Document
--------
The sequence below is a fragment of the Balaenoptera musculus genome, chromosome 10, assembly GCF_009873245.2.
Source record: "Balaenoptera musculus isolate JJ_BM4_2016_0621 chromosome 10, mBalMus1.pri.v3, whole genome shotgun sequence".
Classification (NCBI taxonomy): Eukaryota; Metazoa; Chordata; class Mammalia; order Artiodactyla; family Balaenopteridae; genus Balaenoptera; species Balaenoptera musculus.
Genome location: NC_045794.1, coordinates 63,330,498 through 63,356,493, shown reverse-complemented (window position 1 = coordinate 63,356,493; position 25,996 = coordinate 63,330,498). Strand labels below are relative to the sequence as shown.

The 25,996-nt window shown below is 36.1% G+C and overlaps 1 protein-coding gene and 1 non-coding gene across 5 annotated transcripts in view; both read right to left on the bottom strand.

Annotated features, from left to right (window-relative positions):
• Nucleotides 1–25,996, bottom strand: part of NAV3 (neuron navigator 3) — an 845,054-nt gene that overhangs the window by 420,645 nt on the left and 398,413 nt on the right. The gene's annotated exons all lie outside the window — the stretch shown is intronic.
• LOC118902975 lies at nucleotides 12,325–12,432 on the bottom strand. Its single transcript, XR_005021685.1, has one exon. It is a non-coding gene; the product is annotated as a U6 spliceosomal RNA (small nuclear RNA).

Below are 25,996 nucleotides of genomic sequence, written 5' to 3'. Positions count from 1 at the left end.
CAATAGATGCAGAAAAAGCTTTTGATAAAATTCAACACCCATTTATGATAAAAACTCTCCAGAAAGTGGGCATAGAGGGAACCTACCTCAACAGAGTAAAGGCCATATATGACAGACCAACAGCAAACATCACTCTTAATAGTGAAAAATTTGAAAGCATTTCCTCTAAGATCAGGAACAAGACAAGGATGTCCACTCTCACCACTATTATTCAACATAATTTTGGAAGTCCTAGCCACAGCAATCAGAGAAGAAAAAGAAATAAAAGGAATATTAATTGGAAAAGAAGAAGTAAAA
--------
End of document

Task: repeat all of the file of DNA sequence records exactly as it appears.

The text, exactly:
The sequence below is a fragment of the Balaenoptera musculus genome, chromosome 10, assembly GCF_009873245.2.
Source record: "Balaenoptera musculus isolate JJ_BM4_2016_0621 chromosome 10, mBalMus1.pri.v3, whole genome shotgun sequence".
Classification (NCBI taxonomy): Eukaryota; Metazoa; Chordata; class Mammalia; order Artiodactyla; family Balaenopteridae; genus Balaenoptera; species Balaenoptera musculus.
Genome location: NC_045794.1, coordinates 63,330,498 through 63,356,493, shown reverse-complemented (window position 1 = coordinate 63,356,493; position 25,996 = coordinate 63,330,498). Strand labels below are relative to the sequence as shown.

The 25,996-nt window shown below is 36.1% G+C and overlaps 1 protein-coding gene and 1 non-coding gene across 5 annotated transcripts in view; both read right to left on the bottom strand.

Annotated features, from left to right (window-relative positions):
• Nucleotides 1–25,996, bottom strand: part of NAV3 (neuron navigator 3) — an 845,054-nt gene that overhangs the window by 420,645 nt on the left and 398,413 nt on the right. The gene's annotated exons all lie outside the window — the stretch shown is intronic.
• LOC118902975 lies at nucleotides 12,325–12,432 on the bottom strand. Its single transcript, XR_005021685.1, has one exon. It is a non-coding gene; the product is annotated as a U6 spliceosomal RNA (small nuclear RNA).

Below are 25,996 nucleotides of genomic sequence, written 5' to 3'. Positions count from 1 at the left end.
CAATAGATGCAGAAAAAGCTTTTGATAAAATTCAACACCCATTTATGATAAAAACTCTCCAGAAAGTGGGCATAGAGGGAACCTACCTCAACAGAGTAAAGGCCATATATGACAGACCAACAGCAAACATCACTCTTAATAGTGAAAAATTTGAAAGCATTTCCTCTAAGATCAGGAACAAGACAAGGATGTCCACTCTCACCACTATTATTCAACATAATTTTGGAAGTCCTAGCCACAGCAATCAGAGAAGAAAAAGAAATAAAAGGAATATTAATTGGAAAAGAAGAAGTAAAA